Welcome to Part II of our series, A Primer On Emergency Maneuvers. In our previous installment we covered the basics regarding what you need to do in a tight situation. Whether it be watching for other vehicles or knowing how to brake properly, you need specifics on what to do in an emergency.
In this installment we are going to dive deeper into something you’ll want to try and avoid, but once or twice may have to engage in: Off-road evasive maneuvers and recovery.
Why You Need to Know
Let’s face it, you’re on the road, and in some emergency situations you may need to leave the road in order to avoid colliding with another vehicle. Do not be fearful of leaving the roadway.
Many automatically assume that the accident or crash will result from them leaving the road, when in fact it’s the other way around. Many reported crashes are a result of fatigued or impaired driving. Remember that evasive maneuvers are often successful and rarely reported.
What You Need to Do
Successful off-road recovery will usually mean you need to leave the roadway immediately. Too often truck drivers react too late. When crashes do happen off-road it’s usually because the driver uses an incorrect technique.
Roadside recovery is generally safe, provided that the roadside is wide enough and firm enough to accommodate the vehicle.
If you need to leave the road to avoid a collision, make sure you brake before turning and reduce your speed as much as possible without losing control. If your vehicle is equipped with an anti-lock braking system (ABS), keep braking until you have reached a safe speed. Otherwise, utilize a controlled stab.
Also make sure to maintain steering control. Do not brake while turning, otherwise you may transition into a skid, unless you have full ABS. With full ABS you can brake and turn at the same time.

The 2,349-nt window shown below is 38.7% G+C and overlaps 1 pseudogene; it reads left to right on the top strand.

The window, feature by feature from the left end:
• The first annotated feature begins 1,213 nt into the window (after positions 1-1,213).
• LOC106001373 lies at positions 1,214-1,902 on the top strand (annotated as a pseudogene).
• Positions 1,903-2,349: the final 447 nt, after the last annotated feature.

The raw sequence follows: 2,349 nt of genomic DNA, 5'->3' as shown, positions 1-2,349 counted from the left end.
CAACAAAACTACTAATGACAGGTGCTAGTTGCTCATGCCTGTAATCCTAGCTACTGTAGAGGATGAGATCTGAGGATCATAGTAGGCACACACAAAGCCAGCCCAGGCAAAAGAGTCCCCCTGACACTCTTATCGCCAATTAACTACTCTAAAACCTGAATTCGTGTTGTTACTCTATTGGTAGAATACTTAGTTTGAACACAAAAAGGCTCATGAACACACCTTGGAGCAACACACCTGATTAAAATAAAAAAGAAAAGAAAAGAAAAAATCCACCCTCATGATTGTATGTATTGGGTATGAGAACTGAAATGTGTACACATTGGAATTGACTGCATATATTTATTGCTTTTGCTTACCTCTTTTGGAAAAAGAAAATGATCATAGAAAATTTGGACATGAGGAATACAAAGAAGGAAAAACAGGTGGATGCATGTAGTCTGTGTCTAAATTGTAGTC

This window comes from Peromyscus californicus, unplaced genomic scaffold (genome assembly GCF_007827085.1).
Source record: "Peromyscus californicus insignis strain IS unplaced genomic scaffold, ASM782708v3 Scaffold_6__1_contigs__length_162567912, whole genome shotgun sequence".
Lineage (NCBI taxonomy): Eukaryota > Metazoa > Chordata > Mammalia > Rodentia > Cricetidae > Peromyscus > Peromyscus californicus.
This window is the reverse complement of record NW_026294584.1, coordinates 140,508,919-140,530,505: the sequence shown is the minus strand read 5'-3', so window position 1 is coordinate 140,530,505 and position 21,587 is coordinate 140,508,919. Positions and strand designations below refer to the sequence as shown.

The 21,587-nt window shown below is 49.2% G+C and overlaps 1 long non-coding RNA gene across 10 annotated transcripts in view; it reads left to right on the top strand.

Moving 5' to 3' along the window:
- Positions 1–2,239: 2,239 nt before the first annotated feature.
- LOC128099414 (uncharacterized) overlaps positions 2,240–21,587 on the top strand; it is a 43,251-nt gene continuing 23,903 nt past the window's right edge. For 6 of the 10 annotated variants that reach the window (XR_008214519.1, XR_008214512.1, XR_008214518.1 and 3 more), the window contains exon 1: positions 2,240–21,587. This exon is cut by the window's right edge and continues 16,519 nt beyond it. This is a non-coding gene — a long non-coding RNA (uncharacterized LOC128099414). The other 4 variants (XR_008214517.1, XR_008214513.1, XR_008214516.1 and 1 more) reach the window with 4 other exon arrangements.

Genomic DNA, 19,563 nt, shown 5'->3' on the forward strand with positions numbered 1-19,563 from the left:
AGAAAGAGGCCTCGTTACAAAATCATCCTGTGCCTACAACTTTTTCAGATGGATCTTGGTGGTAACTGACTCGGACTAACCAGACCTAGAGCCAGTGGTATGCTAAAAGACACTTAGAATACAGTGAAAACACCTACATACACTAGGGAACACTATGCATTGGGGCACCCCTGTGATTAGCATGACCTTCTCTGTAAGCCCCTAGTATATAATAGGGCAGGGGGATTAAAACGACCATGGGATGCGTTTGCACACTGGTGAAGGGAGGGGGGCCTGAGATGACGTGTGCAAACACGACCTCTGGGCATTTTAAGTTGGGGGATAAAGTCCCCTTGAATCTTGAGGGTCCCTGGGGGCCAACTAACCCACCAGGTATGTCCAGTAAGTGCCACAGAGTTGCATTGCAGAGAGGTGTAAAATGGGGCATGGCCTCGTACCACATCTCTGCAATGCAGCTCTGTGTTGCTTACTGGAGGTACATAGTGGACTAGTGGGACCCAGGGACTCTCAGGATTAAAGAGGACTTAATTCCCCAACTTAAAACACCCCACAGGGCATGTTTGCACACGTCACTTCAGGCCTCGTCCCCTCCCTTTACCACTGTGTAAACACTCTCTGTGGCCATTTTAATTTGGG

As you are entering the maneuver do your best to minimize turning. Always strive to keep all the wheels on the pavement. Maintain as straight a course line as possible, because each turn creates the danger of a skid.
If the roadside clears up, avoid the urge to try and return to the roadway. Instead, grasp your steering wheel firmly and do everything you can to stay focused and in control of the vehicle. Stay on the roadside until your vehicle comes to a complete stop.
If you find the roadside is blocked by a parked vehicle or sign, you may need to return to the roadway. If this happens, allow your vehicle as much time as possible before returning to the road.
Once you make the decision to return to the roadway, do so in a swift turn, rather than a gradual turn. This will allow you to determine the point of return to the road and opens the door to counter-steering. A gradual return to the roadway raises the risk of losing control.
Once you have returned to the roadway, engage in a counter-steer. As soon as the steering axle rides up onto the surface of the roadway, turn quickly into the direction of it. When you turn back into the roadway your turning and counter-steering should be executed in one maneuver.
In situations where your truck is too close to the roadway and drops a set of wheels, avoid immediately returning to the roadway. You only want to execute extreme maneuvers when you are avoiding vehicles or roadside objects.
You can easily maintain control of your rig with only one side on the pavement. If you veer too quickly you may overturn or end up off the roadway.